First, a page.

About this blogger:
A theorist, organist, and conductor, Jeff Ostrowski holds his B.M. in Music Theory from the University of Kansas (2004), and did graduate work in Musicology. He serves as choirmaster for the new FSSP parish in Los Angeles, where he resides with his wife and children.
Connect on Facebook:
Connect on Twitter:
Using the shoddiest, sleaziest material we have for the purpose of glorifying God is not very sound theology or even very good common sense. […] (In general, when you see a diminished seventh chord in a hymn, run.) And these chords are usually used in bad hymns in precisely the same order in which they occur in “Sweet Adeline.”
— Paul Hume (1956)

ABOUT US  |  OUR HEADER  |  ARCHIVE
Hymn by Professor at St. Charles Borromeo Seminary
published 30 October 2017 by Jeff Ostrowski

ONSIGNOR Ronald Knox (d. 1957) translated six verses of “Ave Vivens Hostia”—and the full version will be included in the St. Jean de Brébeuf Hymnal. The original hymn (by Iohannes Pecham, Archbishop of Canturbury, who died in 1292AD) has fifteen verses, and was discussed during the 2017 Sacred Music Symposium. The choir sang the Knox version, conducted by Dr. Alfred Calabrese.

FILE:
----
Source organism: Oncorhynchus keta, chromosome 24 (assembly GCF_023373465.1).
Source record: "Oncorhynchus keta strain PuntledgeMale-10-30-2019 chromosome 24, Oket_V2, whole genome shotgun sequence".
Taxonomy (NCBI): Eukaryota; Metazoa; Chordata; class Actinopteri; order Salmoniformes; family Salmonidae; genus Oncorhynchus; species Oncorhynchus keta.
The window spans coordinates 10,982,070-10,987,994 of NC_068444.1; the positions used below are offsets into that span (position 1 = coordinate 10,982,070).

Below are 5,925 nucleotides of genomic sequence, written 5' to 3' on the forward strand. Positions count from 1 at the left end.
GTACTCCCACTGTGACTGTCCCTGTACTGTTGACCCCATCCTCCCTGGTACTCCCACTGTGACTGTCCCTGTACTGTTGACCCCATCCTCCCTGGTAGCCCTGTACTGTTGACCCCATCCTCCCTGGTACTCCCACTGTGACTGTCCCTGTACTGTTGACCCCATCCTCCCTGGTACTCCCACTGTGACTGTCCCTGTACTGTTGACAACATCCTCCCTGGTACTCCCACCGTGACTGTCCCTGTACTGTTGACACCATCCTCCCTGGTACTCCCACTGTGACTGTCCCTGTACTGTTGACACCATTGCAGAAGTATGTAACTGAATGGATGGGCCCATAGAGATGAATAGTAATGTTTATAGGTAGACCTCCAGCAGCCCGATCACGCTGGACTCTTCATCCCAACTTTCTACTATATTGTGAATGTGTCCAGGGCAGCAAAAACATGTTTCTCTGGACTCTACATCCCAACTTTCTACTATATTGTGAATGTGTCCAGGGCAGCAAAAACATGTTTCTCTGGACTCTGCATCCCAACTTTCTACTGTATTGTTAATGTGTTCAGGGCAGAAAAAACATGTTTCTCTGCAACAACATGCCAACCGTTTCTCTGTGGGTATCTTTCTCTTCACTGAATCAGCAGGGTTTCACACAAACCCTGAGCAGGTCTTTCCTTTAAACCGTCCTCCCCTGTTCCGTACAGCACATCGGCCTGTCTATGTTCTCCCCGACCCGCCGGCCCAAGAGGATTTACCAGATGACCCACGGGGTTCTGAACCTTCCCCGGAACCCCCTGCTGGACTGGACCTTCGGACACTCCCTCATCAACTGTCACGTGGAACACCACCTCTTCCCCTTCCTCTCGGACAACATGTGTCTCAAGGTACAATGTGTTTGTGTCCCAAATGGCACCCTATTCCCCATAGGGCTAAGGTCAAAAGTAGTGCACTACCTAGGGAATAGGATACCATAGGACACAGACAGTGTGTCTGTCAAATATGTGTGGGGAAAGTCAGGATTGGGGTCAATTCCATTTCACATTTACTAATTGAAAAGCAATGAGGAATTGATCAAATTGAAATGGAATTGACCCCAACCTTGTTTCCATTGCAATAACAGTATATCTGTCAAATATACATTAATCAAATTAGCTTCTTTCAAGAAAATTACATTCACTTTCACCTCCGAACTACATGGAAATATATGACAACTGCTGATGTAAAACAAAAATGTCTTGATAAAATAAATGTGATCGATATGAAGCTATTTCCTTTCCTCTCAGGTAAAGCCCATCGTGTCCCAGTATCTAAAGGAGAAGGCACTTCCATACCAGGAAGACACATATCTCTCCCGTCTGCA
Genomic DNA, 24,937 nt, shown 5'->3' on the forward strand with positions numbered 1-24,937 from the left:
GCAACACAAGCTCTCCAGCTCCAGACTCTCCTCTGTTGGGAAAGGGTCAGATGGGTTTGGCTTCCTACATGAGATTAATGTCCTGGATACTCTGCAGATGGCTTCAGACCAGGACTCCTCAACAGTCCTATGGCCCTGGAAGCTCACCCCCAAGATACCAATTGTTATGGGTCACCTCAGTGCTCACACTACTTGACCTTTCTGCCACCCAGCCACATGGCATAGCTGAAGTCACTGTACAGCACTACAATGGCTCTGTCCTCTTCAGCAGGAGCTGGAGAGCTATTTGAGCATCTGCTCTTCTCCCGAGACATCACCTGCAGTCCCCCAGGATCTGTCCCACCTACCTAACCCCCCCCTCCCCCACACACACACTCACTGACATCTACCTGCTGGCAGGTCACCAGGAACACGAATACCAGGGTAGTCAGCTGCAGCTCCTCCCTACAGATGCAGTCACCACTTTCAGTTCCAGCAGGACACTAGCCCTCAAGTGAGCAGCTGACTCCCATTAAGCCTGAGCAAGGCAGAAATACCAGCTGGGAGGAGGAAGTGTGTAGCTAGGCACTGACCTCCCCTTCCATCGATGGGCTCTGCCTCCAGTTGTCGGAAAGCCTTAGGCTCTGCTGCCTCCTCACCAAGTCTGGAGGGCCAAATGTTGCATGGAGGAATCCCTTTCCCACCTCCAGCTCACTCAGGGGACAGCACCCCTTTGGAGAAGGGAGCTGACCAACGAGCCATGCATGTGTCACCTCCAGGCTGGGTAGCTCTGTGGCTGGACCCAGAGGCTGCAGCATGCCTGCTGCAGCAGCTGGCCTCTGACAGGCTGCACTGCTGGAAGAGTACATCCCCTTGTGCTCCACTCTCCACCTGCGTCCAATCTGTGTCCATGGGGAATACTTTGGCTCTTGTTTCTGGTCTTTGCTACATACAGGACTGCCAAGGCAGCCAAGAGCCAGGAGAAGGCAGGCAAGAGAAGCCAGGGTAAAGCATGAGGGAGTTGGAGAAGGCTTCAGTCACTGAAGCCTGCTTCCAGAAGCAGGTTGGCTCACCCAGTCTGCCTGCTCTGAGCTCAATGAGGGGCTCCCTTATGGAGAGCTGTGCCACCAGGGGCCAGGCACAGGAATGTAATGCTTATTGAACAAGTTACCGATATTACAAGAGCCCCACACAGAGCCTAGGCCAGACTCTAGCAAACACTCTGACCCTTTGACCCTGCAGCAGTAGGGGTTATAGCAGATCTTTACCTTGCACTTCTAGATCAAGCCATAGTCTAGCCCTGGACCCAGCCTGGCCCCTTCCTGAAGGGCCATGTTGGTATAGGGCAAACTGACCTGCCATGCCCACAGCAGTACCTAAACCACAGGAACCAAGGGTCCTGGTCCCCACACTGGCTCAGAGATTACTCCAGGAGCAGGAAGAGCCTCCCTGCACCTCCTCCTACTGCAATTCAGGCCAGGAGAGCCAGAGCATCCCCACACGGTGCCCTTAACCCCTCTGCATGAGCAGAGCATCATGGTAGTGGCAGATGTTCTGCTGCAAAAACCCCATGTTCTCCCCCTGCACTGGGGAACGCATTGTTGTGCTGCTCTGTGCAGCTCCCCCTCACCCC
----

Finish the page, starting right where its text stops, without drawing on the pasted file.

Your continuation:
A different translation was made by Msgr. H. T. Henry (d. 1946), who taught Gregorian chant at St. Charles Borromeo Seminary in Overbrook, Pennsylvania: 1

    * *  PDF Download • SCORE (Latin, Literal English, and Rhyming English)

I declare to you: No microphone can capture choral sound.

Consider the rehearsal video we recorded yesterday:


REHEARSAL VIDEOS for each individual voice await you at #4148.


It’s okay, but let me assure you it’s absolutely nothing compared to what I heard when it was sung at the 2017 Symposium. I sat in front while Dr. Calabrese was conducting, and I was (quite literally) shaking. I’d never heard anything so beautiful. I came close to tears—the sounds were out of this world.

For the second time: No microphone can capture choral sound.

Now listen to a recording from the 2017 Symposium, using the version by Msgr. Ronald Knox. What comes through on the microphone doesn’t come close to an accurate reproduction of the choral sound:

    * *  Mp3 File • “Live” Version (30 June 2017)

A third time I proclaim: No microphone can capture choral sound.



NOTES FROM THIS ARTICLE:

1   Read the literal translation at the top of the score (by Fr. Valentine Young, OFM) and notice how skillfully Msgr. Henry matches the meaning. Bravo!